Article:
The CEO of the Bill & Melinda Gates Foundation has a message: Hey billionaires, give away more of your money to address inequality and do it soon.
Mark Suzman made the call in his annual letter released Thursday that led with the story of Chuck Feeney, a billionaire whose philanthropy inspired Warren Buffett, Bill Gates and Melinda French-Gates. Feeney, who died in October, made a fortune through duty free stores and gave away US$8bil (RM37.83bil) on during his life, much of it anonymously.
“He showed us all how the actions of one generous person can set the wheels in motion for generations of progress,” Suzman wrote of Feeney.
The message is a familiar one from the Gates Foundation, one of the largest global health funders in the world. The foundation recently announced it would spend US$8.6bil (RM40.66bil) in 2024, its largest budget to date, aided by a US$20bil (RM94.58bil) donation by Gates in 2022.
The record-setting budget coincides with the erosion of progress nonprofits made toward ending poverty, fighting treatable diseases and eradicating hunger. Experts say the backsliding is caused by the pandemic, the war in Ukraine and high debt levels in many low- and middle-income countries.
“We are doing exactly what my call to action is,” Suzman said in an interview with The Associated Press. ”At a time of great need, if there is an opportunity to expand our giving, we should be modeling what that looks like.”
The foundation’s appeal builds on the Giving Pledge, which was launched by the Gateses and Buffett in 2010 as a commitment for billionaires to donate the majority of their wealth. Donors may give while they are alive or at the time of their death and to any cause.
Suzman noted that Feeney joined the pledge in 2011, adding, “I know that very few people are willing or able to give away all their wealth. But there’s a lot of ground between Feeney’s blockbuster generosity and the current state of giving among the ultra-wealthy-and so many opportunities to make an impact.”
At least one pledger, the billionaire investor Leon Cooperman, would like to see the pledge go further. In an interview in December, Cooperman told Ari Melber, MSNBC’s chief legal correspondent, that “the Giving Pledge is a notable idea, it makes sense but it’s not asking for enough.”
The foundation and Suzman lean toward optimism, pointing toward research and programs they’ve helped develop such as low-cost interventions that could decrease maternal and infant mortality and a global agricultural information system that would serve the world’s poorest farmers.
The Gates Foundation itself plans to increase its annual budget to US$9bil (RM42.56bil) next year, and then hold at that level. The foundation board approved this year’s budget but asked the foundation to consider how to sustainably fund its work when the budget stops expanding, Suzman said.
“They’re pushing us to say, ‘Would you actually potentially sunset or shift some programs and what does it look like to keep more powder dry against potential opportunities?’” he said.
The Associated Press receives financial support for news coverage in Africa from the Bill & Melinda Gates Foundation.
Groups aligned with the effective altruism movement, like Longview Philanthropy, also regularly call for even those with a small amount of wealth to give 10% to charities. In September, they issued a report on what could be accomplished if the top 1% of earners gave away 10% of their income.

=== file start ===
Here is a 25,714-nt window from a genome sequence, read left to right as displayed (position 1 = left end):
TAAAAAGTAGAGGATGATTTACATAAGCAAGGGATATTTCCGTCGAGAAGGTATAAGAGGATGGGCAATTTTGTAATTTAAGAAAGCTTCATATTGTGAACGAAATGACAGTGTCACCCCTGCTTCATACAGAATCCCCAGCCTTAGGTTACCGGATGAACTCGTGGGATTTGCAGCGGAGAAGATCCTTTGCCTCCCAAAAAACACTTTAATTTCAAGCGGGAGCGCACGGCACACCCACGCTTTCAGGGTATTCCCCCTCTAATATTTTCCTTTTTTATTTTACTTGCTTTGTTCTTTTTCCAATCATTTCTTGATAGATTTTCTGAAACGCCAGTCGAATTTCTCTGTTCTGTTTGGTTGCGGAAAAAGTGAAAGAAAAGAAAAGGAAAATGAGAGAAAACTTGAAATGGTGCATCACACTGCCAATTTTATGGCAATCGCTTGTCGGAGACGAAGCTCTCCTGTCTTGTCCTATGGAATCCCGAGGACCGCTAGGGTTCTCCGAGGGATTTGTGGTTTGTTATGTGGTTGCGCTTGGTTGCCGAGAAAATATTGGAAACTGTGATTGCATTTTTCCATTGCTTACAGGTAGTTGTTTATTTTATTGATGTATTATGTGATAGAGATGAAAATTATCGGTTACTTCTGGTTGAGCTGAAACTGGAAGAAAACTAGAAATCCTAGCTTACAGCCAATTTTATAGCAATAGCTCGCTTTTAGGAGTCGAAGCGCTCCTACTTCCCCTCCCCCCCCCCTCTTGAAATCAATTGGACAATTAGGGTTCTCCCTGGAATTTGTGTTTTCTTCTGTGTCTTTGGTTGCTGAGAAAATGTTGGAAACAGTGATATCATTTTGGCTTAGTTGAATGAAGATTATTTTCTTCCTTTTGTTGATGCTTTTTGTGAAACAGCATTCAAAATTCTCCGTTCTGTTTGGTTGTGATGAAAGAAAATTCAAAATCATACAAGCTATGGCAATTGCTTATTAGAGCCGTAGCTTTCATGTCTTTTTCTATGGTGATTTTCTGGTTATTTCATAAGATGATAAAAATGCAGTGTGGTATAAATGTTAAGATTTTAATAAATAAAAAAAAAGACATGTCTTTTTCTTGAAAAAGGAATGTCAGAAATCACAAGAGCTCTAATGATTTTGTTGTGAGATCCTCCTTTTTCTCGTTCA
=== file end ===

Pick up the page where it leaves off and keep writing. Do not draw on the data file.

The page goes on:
“A lot of the conversation talks about it as a responsibility and maybe outrage that donors aren’t giving more, donors aren’t giving more effectively,” philanthropist Cari Tuna, president of the funder Open Philanthropy and wife of Facebook co-founder and current Asana CEO Dustin Moskovitz, said at an online panel about the report.
“But what seems most effective at least in my one-on-one conversations is really leading with the opportunity and sharing the excitement that we feel and why we find it so rewarding,” she said.
Suzman said he personally supports requiring US philanthropic foundations to donate more than the currently mandated equivalent of 5% of their endowment. The Gates Foundation annually donates closer to 10% of its endowment, Suzman said.
Complicating the billionaires’ task is the fact that many keep getting richer. A report from Oxfam International, released during the World Economic Forum’s annual meeting in Davos, Switzerland, this month found that the fortunes of the world’s five richest men have doubled since 2020 and that the increasing concentration of wealth could yield the first trillionaire in the next decade.
Beyond that, a growing portion of charitable dollars in the US go to donor-advised funds (DAFs), which allow donors to immediately claim a tax advantage. However, there is no deadline for when the funds in a DAF must be given to charitable causes.
Chuck Collins, a director at the Institute for Policy Studies who has studied the giving of billionaires, said giving to intermediaries like DAFs is one way the wealthiest donors keep control of charitable funds, instead of giving the money to nonprofits.
“These are our tax dollars at work and the donors are getting substantial tax reductions in the year they give,” Collins said. “So we should know how these funds are being deployed and if they are being deployed in a timely way.”